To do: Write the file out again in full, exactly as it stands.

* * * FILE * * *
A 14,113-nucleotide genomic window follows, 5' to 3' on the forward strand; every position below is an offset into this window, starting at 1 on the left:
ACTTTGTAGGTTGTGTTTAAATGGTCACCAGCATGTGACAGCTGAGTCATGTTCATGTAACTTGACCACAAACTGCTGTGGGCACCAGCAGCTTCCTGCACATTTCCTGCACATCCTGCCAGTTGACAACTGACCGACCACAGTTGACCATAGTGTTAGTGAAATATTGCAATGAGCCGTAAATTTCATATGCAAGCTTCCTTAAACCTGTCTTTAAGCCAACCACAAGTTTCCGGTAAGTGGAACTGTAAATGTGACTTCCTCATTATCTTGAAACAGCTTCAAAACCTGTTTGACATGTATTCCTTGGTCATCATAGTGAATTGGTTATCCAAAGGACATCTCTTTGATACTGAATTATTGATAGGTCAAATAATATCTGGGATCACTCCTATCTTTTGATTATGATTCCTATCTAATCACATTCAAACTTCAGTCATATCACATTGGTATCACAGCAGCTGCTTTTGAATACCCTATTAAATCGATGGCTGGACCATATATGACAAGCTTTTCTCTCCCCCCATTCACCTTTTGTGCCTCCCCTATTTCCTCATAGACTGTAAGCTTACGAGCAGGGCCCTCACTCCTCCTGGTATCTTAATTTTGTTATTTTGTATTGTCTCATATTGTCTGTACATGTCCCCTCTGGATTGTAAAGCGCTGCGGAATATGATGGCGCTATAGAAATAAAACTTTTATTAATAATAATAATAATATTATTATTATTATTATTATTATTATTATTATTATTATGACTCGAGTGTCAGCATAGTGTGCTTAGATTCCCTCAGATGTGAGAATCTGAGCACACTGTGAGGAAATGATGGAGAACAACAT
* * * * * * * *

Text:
A 14,113-nucleotide genomic window follows, 5' to 3' on the forward strand; every position below is an offset into this window, starting at 1 on the left:
ACTTTGTAGGTTGTGTTTAAATGGTCACCAGCATGTGACAGCTGAGTCATGTTCATGTAACTTGACCACAAACTGCTGTGGGCACCAGCAGCTTCCTGCACATTTCCTGCACATCCTGCCAGTTGACAACTGACCGACCACAGTTGACCATAGTGTTAGTGAAATATTGCAATGAGCCGTAAATTTCATATGCAAGCTTCCTTAAACCTGTCTTTAAGCCAACCACAAGTTTCCGGTAAGTGGAACTGTAAATGTGACTTCCTCATTATCTTGAAACAGCTTCAAAACCTGTTTGACATGTATTCCTTGGTCATCATAGTGAATTGGTTATCCAAAGGACATCTCTTTGATACTGAATTATTGATAGGTCAAATAATATCTGGGATCACTCCTATCTTTTGATTATGATTCCTATCTAATCACATTCAAACTTCAGTCATATCACATTGGTATCACAGCAGCTGCTTTTGAATACCCTATTAAATCGATGGCTGGACCATATATGACAAGCTTTTCTCTCCCCCCATTCACCTTTTGTGCCTCCCCTATTTCCTCATAGACTGTAAGCTTACGAGCAGGGCCCTCACTCCTCCTGGTATCTTAATTTTGTTATTTTGTATTGTCTCATATTGTCTGTACATGTCCCCTCTGGATTGTAAAGCGCTGCGGAATATGATGGCGCTATAGAAATAAAACTTTTATTAATAATAATAATAATATTATTATTATTATTATTATTATTATTATTATTATTATGACTCGAGTGTCAGCATAGTGTGCTTAGATTCCCTCAGATGTGAGAATCTGAGCACACTGTGAGGAAATGATGGAGAACAACAT